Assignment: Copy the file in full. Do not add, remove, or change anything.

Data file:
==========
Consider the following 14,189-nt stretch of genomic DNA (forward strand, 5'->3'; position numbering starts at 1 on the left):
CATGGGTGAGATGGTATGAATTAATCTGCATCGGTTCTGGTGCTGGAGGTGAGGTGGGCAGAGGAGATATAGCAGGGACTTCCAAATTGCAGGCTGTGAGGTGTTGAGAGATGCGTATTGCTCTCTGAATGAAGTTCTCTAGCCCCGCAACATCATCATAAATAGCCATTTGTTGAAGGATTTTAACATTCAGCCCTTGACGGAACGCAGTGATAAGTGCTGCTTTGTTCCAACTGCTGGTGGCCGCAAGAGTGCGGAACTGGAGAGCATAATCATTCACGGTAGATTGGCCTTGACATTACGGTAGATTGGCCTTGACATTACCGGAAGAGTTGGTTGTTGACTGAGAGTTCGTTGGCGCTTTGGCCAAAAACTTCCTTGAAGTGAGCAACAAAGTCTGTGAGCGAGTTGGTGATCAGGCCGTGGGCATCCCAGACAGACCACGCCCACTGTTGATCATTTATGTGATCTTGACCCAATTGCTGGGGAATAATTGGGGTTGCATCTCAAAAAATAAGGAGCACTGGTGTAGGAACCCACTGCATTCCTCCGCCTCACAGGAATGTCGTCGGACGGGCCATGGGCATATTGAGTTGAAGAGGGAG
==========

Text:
Consider the following 14,189-nt stretch of genomic DNA (forward strand, 5'->3'; position numbering starts at 1 on the left):
CATGGGTGAGATGGTATGAATTAATCTGCATCGGTTCTGGTGCTGGAGGTGAGGTGGGCAGAGGAGATATAGCAGGGACTTCCAAATTGCAGGCTGTGAGGTGTTGAGAGATGCGTATTGCTCTCTGAATGAAGTTCTCTAGCCCCGCAACATCATCATAAATAGCCATTTGTTGAAGGATTTTAACATTCAGCCCTTGACGGAACGCAGTGATAAGTGCTGCTTTGTTCCAACTGCTGGTGGCCGCAAGAGTGCGGAACTGGAGAGCATAATCATTCACGGTAGATTGGCCTTGACATTACGGTAGATTGGCCTTGACATTACCGGAAGAGTTGGTTGTTGACTGAGAGTTCGTTGGCGCTTTGGCCAAAAACTTCCTTGAAGTGAGCAACAAAGTCTGTGAGCGAGTTGGTGATCAGGCCGTGGGCATCCCAGACAGACCACGCCCACTGTTGATCATTTATGTGATCTTGACCCAATTGCTGGGGAATAATTGGGGTTGCATCTCAAAAAATAAGGAGCACTGGTGTAGGAACCCACTGCATTCCTCCGCCTCACAGGAATGTCGTCGGACGGGCCATGGGCATATTGAGTTGAAGAGGGAG